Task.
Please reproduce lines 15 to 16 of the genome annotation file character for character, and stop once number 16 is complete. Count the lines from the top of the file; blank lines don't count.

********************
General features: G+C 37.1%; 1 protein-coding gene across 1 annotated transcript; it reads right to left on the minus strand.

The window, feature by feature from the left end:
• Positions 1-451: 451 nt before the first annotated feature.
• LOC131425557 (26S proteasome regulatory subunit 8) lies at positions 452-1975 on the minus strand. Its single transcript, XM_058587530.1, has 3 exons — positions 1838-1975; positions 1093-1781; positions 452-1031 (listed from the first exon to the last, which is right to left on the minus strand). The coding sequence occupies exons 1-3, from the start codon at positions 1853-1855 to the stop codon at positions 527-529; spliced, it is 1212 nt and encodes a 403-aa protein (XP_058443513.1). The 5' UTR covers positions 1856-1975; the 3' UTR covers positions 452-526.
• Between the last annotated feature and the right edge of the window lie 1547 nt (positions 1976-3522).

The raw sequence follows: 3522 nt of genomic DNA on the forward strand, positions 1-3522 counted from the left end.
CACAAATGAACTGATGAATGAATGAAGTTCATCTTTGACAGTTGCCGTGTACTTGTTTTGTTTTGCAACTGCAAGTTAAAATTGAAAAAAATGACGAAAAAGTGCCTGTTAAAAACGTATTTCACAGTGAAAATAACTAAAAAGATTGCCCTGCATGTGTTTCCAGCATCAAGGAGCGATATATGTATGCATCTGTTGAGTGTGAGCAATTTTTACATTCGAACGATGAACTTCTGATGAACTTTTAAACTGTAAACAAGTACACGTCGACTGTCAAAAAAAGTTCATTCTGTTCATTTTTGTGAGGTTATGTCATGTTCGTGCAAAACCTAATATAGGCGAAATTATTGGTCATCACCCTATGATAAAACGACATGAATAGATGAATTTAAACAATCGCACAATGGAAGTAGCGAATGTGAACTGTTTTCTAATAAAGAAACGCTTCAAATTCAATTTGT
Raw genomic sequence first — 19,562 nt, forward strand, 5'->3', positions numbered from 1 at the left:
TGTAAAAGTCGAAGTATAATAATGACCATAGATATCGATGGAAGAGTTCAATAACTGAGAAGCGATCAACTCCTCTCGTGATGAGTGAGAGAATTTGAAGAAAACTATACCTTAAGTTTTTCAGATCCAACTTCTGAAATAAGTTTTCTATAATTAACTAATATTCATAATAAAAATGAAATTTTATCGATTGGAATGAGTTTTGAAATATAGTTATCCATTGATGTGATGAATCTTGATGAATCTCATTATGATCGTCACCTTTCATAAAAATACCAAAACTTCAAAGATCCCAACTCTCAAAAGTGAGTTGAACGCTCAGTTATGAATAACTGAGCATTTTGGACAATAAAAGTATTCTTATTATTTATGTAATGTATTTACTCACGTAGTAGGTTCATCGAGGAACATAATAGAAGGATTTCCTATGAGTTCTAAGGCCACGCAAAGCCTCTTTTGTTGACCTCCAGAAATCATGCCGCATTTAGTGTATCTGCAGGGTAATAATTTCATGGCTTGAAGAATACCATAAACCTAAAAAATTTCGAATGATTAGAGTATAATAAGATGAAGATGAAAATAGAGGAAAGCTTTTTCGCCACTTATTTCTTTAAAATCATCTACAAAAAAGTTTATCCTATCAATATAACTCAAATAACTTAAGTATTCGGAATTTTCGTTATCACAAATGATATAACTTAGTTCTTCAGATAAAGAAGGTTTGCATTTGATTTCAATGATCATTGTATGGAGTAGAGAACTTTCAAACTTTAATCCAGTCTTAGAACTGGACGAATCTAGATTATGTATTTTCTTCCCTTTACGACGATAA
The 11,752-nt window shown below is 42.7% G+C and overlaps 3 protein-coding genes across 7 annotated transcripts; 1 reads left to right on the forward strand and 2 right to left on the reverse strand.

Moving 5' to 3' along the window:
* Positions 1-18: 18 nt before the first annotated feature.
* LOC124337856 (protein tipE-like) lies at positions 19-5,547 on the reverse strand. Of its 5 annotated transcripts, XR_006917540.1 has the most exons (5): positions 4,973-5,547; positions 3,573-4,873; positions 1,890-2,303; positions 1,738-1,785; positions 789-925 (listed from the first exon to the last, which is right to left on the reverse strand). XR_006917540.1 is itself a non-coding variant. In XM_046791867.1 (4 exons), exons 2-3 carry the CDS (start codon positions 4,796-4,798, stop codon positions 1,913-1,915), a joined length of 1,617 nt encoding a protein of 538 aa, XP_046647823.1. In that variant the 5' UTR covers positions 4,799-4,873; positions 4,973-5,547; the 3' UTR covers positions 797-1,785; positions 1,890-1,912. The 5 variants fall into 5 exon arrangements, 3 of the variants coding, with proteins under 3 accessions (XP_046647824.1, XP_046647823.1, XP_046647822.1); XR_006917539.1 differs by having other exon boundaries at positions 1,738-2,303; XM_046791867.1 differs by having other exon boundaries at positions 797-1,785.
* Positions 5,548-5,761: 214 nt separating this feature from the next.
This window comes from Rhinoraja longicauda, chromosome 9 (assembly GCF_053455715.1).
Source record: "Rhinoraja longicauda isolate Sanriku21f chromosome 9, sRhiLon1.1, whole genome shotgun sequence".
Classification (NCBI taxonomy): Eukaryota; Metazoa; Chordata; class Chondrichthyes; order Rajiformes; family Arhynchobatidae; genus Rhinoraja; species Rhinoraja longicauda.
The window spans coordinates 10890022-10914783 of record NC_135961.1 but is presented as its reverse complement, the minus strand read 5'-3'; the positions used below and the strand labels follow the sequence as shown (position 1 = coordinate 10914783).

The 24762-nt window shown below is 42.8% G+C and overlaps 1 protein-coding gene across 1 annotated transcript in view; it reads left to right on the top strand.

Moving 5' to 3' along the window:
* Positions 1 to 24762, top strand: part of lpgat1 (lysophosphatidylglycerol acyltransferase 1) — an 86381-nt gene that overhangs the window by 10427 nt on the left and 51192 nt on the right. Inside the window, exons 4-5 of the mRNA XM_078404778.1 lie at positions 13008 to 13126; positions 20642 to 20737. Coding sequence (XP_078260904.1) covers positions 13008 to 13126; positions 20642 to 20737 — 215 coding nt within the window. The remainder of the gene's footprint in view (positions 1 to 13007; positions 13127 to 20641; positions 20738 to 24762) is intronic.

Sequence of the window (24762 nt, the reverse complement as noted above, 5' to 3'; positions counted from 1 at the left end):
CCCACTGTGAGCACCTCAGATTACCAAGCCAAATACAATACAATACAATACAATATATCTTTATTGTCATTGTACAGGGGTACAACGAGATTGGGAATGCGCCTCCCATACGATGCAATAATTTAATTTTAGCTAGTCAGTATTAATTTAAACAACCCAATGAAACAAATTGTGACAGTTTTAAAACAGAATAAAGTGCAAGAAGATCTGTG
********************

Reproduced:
This window comes from Rhinoraja longicauda, chromosome 9 (assembly GCF_053455715.1).
Source record: "Rhinoraja longicauda isolate Sanriku21f chromosome 9, sRhiLon1.1, whole genome shotgun sequence".